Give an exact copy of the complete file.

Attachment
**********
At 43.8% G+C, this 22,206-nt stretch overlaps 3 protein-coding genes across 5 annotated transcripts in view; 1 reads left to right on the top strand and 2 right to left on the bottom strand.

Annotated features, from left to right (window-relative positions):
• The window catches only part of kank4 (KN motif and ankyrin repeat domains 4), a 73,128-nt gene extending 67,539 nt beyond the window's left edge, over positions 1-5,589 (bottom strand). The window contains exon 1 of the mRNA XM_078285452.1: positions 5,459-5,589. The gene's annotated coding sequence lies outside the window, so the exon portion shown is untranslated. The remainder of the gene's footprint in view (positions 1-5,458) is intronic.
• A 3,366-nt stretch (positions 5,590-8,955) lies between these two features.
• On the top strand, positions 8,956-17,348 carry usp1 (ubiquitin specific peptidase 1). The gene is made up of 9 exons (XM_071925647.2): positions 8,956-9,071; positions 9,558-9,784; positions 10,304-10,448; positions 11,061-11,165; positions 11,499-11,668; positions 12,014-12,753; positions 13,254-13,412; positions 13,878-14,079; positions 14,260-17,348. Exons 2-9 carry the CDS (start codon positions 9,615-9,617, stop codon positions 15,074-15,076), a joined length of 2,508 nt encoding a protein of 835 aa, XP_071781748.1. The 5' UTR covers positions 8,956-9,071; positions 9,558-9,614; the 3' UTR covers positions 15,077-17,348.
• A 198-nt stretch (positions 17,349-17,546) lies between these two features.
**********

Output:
At 43.8% G+C, this 22,206-nt stretch overlaps 3 protein-coding genes across 5 annotated transcripts in view; 1 reads left to right on the top strand and 2 right to left on the bottom strand.

Annotated features, from left to right (window-relative positions):
• The window catches only part of kank4 (KN motif and ankyrin repeat domains 4), a 73,128-nt gene extending 67,539 nt beyond the window's left edge, over positions 1-5,589 (bottom strand). The window contains exon 1 of the mRNA XM_078285452.1: positions 5,459-5,589. The gene's annotated coding sequence lies outside the window, so the exon portion shown is untranslated. The remainder of the gene's footprint in view (positions 1-5,458) is intronic.
• A 3,366-nt stretch (positions 5,590-8,955) lies between these two features.
• On the top strand, positions 8,956-17,348 carry usp1 (ubiquitin specific peptidase 1). The gene is made up of 9 exons (XM_071925647.2): positions 8,956-9,071; positions 9,558-9,784; positions 10,304-10,448; positions 11,061-11,165; positions 11,499-11,668; positions 12,014-12,753; positions 13,254-13,412; positions 13,878-14,079; positions 14,260-17,348. Exons 2-9 carry the CDS (start codon positions 9,615-9,617, stop codon positions 15,074-15,076), a joined length of 2,508 nt encoding a protein of 835 aa, XP_071781748.1. The 5' UTR covers positions 8,956-9,071; positions 9,558-9,614; the 3' UTR covers positions 15,077-17,348.
• A 198-nt stretch (positions 17,349-17,546) lies between these two features.